I’m taking up the slack today while Caroline attends a conference.
I just got back yesterday from Europe, where, among other things, I attended a magnificent conference at Leuven in Belgium marking the 450th anniversary of the closing session of the Council of Trent. More on that later.
I also took a lot of photos of historical places and objects for use in Church History courses.
I spent a week based in Zürich visiting places in eastern Switzerland and southern Germany. Then I had a week in Belgium at the above-mentioned conference.
Anyway, while I was wandering around art galleries and museums, I was struck by four examples of an image that seems to have appeared a lot in late mediaeval and early Renaissance art, but, as far as I know, hasn’t shown up since then (I’d gladly be corrected on that if there are Art Historians amid our readership).
Below are four representations of Jesus’s family. The first three are photos I took. The fourth I saw in the exhibition at Leuven of works by Michiel Coxcie (1499-1592). They didn’t allow photography, so I’ve linked to the image provided by the exhibition.
Around Christmas we’re used to seeing pictures of the “Holy Family” (TM): i.e. Mary, Joseph and the baby Jesus. Sometimes they’re with other figures from the biblical narratives – particularly the wise men and the shepherds. But the Holy Family proper is always now a strictly nuclear unit.
In large part this is because the canonical scriptures are pretty vague about the exact nature of Jesus’s whanau. Arguably, they’re not even that interested in it. But the Middle Ages had no such scruples about canonicity, and its religious art presents us with a very different view of Jesus’s family life.
In these images of the Heilige Maagschap (Holy Kinship) the women are at the forefront. There’s Saint Anne (once described to me by a Welsh friend as “Holy Annie, God’s Granny”), her daughter Mary the Mother of God, and Mary’s two half-sisters, Mary Salome and Mary Clopas/Cleophas (thereby, I suppose, God’s aunties).
According to an extremely complex mediaeval tradition based on a mixture of non-canonical gospels like the Proto-Evangelium of James, and some pure confusion (codified by Haimo of Auxerre in the 9th century) the Virgin Mary’s mother Saint Anne married two other husbands after the death of her first husband Joachim. For reasons best known to her, Anne named all three daughters Mary. Mary Salome married one Alphaeus and became mother of Jesus’s cousin James the Lesser and a Joseph. Mary Cleophas married her step-father’s brother Joseph (this is getting Jeremy Kyle complicated), and bore James the Greater and John the Evangelist.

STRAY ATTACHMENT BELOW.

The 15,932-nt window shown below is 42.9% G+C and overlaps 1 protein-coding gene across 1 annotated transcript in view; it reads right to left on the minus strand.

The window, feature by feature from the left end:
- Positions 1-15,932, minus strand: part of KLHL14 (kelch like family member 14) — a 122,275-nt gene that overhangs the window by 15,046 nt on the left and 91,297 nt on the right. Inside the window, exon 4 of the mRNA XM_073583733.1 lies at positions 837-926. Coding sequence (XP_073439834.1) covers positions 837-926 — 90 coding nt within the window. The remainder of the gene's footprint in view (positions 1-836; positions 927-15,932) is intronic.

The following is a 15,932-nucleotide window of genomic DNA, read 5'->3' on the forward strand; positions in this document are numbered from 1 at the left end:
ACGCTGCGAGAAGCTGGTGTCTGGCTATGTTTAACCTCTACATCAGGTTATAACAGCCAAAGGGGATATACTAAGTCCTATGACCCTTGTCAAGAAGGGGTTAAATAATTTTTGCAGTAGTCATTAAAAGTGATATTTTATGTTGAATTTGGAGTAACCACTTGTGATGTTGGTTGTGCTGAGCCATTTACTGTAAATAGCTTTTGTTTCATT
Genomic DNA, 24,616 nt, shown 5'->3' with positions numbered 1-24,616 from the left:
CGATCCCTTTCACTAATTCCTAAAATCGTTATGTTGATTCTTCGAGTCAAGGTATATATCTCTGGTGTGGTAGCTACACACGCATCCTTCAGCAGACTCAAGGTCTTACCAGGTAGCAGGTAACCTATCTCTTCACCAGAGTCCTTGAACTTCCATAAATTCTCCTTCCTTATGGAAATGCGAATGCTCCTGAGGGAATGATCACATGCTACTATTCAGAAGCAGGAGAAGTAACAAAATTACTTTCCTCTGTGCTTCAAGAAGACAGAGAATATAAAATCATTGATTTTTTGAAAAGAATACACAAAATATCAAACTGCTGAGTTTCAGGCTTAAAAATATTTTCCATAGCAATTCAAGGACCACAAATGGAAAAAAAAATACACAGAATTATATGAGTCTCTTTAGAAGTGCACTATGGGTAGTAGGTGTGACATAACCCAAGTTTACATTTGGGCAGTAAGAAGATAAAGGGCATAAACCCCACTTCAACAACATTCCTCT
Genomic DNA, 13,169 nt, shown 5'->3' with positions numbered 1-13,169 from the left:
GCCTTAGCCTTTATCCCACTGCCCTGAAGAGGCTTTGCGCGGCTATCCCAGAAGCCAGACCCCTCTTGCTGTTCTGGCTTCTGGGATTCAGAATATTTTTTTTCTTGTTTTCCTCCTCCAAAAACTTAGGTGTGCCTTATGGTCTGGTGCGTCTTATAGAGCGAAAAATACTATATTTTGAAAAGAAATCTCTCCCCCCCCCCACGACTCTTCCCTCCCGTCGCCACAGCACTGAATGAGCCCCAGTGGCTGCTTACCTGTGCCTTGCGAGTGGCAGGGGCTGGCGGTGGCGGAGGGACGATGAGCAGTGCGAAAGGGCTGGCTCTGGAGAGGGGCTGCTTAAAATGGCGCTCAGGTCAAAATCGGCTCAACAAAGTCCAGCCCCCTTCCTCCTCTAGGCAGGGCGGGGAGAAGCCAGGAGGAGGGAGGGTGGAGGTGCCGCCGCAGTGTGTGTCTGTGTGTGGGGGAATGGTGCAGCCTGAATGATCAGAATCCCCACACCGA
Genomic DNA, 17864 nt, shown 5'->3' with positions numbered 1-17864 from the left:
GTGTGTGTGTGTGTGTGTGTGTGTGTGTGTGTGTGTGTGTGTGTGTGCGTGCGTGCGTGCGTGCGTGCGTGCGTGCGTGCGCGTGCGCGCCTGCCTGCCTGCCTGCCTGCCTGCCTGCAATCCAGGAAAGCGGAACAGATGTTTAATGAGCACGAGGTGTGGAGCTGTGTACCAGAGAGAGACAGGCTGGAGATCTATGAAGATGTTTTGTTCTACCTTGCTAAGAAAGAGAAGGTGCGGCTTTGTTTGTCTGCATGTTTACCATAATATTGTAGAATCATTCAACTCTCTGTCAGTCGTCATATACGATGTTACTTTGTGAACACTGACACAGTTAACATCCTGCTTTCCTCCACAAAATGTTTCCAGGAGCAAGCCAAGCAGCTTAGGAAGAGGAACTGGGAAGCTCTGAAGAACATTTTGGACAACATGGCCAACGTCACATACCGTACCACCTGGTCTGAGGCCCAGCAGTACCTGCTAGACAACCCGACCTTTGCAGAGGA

This story’s bound to send members of the Society for Biblical Literature into a tailspin of historico-critical despair, and it’s clear that it fell from favour because of 16th century Christianity’s new concern for historical authenticity. But it does tell us some interesting things about late mediaeval Christianity.
It’s often said that 16th century began the institutionalisation of western Christianity. In other words, Christian life was increasingly focussed on the parish, the parish school, Christian instruction, and, as John Bossy once rather pessimistically suggested, the social discipline needed to turn people into obedient and cooperative subjects of the emerging modern state.
If inclulcating obedience was the focus of early modern Christianity, the focus of mediaeval Christianity was “charity,” by which English-speakers meant the the kindness and generosity that one owed to friends and family (or, as they would have put it, “kith and kin”). While early modern Christianity taught children to obey the ten commandments, pre-modern Christianity taught them the “seven corporal works of mercy” (i.e. of their duty to feed the hungry, clothe the naked, etc.). An early modern child learnt to be a good Christian by memorising the catechism; the pre-modern child learnt to practice “charity” in the context of a large extended family and in groups of peers like trade guilds or holy clubs for laywomen and men (e.g. the confraternities that have been such hot topic of research in mediaeval/early modern church history)
As with all historical generalisations, one can find counter-examples in both periods. Also, I don’t want to romanticise pre-modern Christianity. Extended families and social groups can be as stifling in their own ways as church hierarchies and modern governments.
Moreover, when modern Christianity focusses on “family values” to the point of glibness and stridency, it’s useful to be reminded that, in the New Testament at least, the importance accorded to the family seems a bit ambiguous.
On the other hand, as someone who was fortunate enough to grow up in a large and close extended family, I’m struck by the way in which these pictures capture the joy that can emerge from this kind of relationship (OK, I admit the Holy Kin look a bit dour in the third picture), and the way in which the children are celebrated and loved not just by their parents, but by siblings, cousins, aunts, uncles, grandparents and various other kin. In the Chur altarpiece, in particular, there’s a joy on the faces of the three Maries which, as a kid, I was very conscious of receiving from the adults in my family, and now experience every time I meet the next generation in my own extended family.
May we all have the opportunity to experience that kind of enjoyment in the company of kith or kin – preferably both.
[Addendum: I found a couple more images of the Holy Kinship as I was looking for the Michiel Coxcie image. So I’m adding them down here, because I’m on a roll]